Key recommendations of the report include steps to address the root causes of drug shortages. ENVI wants EMA, the Commission and member states to develop an early warning system “based on a transparent and centralized digital European platform.” Other recommendations include promotion of “Made in Europe” pharmaceuticals, the development of “adequate capacity for the sustainable production of active substances” and the launch of large clinical trials coordinated at the EU level.
 
Members of the European Parliament are set to vote on the report next month. The position taken by the Parliament will inform the Commission’s proposals for the reform of EU pharmaceutical law next year.
 
Press Release
 
‘Dramatic improvement’ in clinical trial reporting by leading EU research institutes
 
Leading research institutes in the EU have achieved a “dramatic improvement” in their clinical trial data reporting rates, according to a report by groups including TranspariMED.
 
EU guidelines have required clinical trial sponsors to publish results on a registry within 12 months of completing a study since 2014. However, earlier assessments found low reporting rates at large EU academic research institutes. With national regulatory agencies gaining the power to impose sanctions early next year, TranspariMED and its collaborators took another look at reporting rates.
 
The review found 21 of the 26 assessed institutes “are now clearly working to clear their backlogs of missing results.” Many results are still missing, with 28% of the due datasets being reported, but the trend is positive at all bar a handful of research centers in Italy and the Netherlands.
 
Medical University Vienna has uploaded 96% of its due trial results and multiple other institutes are more than half way to clearing their backlogs of unreported studies. The five centers that are yet to tackle their backlogs only uploaded a single trial result from May to August 2021.
 
It is unclear whether national authorities will use their powers to punish sponsors for late reporting. The Danish Medicines Agency has vowed to make use of the new powers but its peers are yet to set out their plans.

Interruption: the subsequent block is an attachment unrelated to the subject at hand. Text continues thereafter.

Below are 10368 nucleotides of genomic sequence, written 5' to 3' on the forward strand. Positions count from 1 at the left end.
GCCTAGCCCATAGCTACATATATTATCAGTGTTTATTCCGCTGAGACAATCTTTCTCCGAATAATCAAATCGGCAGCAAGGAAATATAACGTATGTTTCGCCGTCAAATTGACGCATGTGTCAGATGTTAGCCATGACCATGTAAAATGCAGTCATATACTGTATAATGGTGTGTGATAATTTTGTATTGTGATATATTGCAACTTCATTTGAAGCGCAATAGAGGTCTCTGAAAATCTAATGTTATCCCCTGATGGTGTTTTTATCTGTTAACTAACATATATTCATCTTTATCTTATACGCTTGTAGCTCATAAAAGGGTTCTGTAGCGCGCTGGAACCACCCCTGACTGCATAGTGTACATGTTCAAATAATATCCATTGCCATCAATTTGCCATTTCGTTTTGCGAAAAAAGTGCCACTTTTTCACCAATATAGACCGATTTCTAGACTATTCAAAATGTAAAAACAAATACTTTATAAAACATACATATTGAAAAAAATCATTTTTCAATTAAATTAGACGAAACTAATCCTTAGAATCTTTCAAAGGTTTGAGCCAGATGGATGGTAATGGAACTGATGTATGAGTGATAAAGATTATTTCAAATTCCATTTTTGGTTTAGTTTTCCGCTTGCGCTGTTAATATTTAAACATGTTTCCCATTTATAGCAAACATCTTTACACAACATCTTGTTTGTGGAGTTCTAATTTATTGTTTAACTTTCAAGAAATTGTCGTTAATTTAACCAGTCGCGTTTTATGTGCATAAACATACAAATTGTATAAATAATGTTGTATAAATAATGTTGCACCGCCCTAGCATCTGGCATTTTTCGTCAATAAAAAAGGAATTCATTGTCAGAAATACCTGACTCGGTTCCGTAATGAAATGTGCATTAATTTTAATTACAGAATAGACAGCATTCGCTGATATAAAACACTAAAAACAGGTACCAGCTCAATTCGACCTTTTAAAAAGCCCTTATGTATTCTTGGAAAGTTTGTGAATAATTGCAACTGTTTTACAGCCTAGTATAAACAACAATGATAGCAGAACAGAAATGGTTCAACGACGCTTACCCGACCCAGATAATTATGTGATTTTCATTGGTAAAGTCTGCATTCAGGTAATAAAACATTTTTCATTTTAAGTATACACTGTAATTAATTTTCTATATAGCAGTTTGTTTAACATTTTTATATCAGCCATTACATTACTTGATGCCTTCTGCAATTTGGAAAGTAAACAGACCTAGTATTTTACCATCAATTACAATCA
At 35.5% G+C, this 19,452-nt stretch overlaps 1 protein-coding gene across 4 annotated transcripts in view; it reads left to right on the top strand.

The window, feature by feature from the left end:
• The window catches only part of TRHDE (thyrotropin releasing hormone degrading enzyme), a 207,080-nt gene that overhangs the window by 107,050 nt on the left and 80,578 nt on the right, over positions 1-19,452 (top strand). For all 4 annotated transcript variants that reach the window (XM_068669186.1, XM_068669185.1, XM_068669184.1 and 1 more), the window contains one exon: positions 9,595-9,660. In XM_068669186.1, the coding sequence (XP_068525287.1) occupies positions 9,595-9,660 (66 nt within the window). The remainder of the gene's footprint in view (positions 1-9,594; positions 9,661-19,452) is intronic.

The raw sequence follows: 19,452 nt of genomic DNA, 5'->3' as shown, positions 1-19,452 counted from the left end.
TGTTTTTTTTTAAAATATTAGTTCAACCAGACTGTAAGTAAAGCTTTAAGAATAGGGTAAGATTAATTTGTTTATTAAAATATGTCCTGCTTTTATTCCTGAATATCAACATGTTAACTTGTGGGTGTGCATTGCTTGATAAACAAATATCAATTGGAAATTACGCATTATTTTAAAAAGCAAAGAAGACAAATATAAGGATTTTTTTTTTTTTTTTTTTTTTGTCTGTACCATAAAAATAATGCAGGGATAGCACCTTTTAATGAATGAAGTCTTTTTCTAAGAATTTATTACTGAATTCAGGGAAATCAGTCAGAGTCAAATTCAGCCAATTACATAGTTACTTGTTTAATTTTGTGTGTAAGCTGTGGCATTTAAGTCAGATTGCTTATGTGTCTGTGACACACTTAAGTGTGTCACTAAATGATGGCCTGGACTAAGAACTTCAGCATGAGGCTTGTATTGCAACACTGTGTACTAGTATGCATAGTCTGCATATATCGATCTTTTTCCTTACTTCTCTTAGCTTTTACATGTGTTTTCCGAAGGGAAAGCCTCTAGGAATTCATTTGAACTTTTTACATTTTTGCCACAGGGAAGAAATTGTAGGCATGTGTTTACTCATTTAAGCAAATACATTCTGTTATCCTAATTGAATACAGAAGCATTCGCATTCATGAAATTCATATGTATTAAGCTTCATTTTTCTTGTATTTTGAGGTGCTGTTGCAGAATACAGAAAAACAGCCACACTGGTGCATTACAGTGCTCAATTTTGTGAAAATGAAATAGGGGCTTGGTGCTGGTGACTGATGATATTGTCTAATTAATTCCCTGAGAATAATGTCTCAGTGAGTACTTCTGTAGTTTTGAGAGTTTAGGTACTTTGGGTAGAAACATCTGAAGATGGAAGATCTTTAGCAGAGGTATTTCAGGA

Transparency Report
 
EMA executes slimmed-down work plan despite allocating 9% of staff to COVID-19
 
EMA allocated almost 10% of its workforce to the COVID-19 pandemic over the first half of the year. The remaining staff were largely able to execute a slimmed-down work plan, although some annual actions were delayed or suspended.
 
When the pandemic hit, EMA mobilized 40 full-time equivalents (FTEs) to respond to the crisis. The team has almost doubled in size since then, with 79 FTEs, equal to almost 9% of EMA’s workforce, focusing on the pandemic response in the first half of 2021. EMA’s expansion covers a time in which vaccines have come to market and driven a surge in adverse event reports.
 
The agency expected a heavy workload related to the crisis going into 2021, leading it to trim its plans for activities beyond COVID-19, for example by stopping the work on the publication of clinical data for non-pandemic products. Even so, EMA still missed some of its shortened list of objectives.
 
EMA has been more active than expected in some areas. The number of individual case safety reports for centrally authorized products is now forecast to top the initial projection by 57%, giving EMA almost 1 million more submissions to process. EMA now expects to conduct 220% more good manufacturing practice inspections than originally targeted, bringing 2021 in line with earlier years.
 
EMA Report
 
Other News:
 
Roche has applied for EMA approval of its anti-SARS-CoV-2 antibody combination. The candidate, which originated at Regeneron, is already in use in the US. EMA could decide whether to authorize the product in the treatment of certain adults and adolescents with COVID-19 within two months as it has already assessed some data as part of a rolling review. EMA Notice
 
The Dutch Medicines Evaluation Board (MEB) is keeping its veterinary fees unchanged ahead of the move to a new regulatory framework next year. MEB Notice